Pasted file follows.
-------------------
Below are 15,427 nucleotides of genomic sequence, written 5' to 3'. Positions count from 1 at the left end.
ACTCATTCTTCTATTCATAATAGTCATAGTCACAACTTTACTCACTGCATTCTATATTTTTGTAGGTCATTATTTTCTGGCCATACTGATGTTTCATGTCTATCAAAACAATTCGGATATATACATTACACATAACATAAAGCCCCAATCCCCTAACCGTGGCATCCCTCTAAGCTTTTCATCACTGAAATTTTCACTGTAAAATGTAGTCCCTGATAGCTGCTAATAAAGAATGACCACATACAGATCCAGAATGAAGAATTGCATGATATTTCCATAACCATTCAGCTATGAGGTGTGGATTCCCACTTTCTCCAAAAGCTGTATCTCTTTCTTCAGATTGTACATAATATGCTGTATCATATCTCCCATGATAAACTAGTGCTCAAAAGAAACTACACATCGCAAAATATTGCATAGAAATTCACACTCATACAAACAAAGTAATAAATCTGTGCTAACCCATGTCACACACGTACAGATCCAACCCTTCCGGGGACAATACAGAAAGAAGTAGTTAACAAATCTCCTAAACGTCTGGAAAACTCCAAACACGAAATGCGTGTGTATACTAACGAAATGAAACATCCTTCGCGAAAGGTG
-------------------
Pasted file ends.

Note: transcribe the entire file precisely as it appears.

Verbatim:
Below are 15,427 nucleotides of genomic sequence, written 5' to 3'. Positions count from 1 at the left end.
ACTCATTCTTCTATTCATAATAGTCATAGTCACAACTTTACTCACTGCATTCTATATTTTTGTAGGTCATTATTTTCTGGCCATACTGATGTTTCATGTCTATCAAAACAATTCGGATATATACATTACACATAACATAAAGCCCCAATCCCCTAACCGTGGCATCCCTCTAAGCTTTTCATCACTGAAATTTTCACTGTAAAATGTAGTCCCTGATAGCTGCTAATAAAGAATGACCACATACAGATCCAGAATGAAGAATTGCATGATATTTCCATAACCATTCAGCTATGAGGTGTGGATTCCCACTTTCTCCAAAAGCTGTATCTCTTTCTTCAGATTGTACATAATATGCTGTATCATATCTCCCATGATAAACTAGTGCTCAAAAGAAACTACACATCGCAAAATATTGCATAGAAATTCACACTCATACAAACAAAGTAATAAATCTGTGCTAACCCATGTCACACACGTACAGATCCAACCCTTCCGGGGACAATACAGAAAGAAGTAGTTAACAAATCTCCTAAACGTCTGGAAAACTCCAAACACGAAATGCGTGTGTATACTAACGAAATGAAACATCCTTCGCGAAAGGTG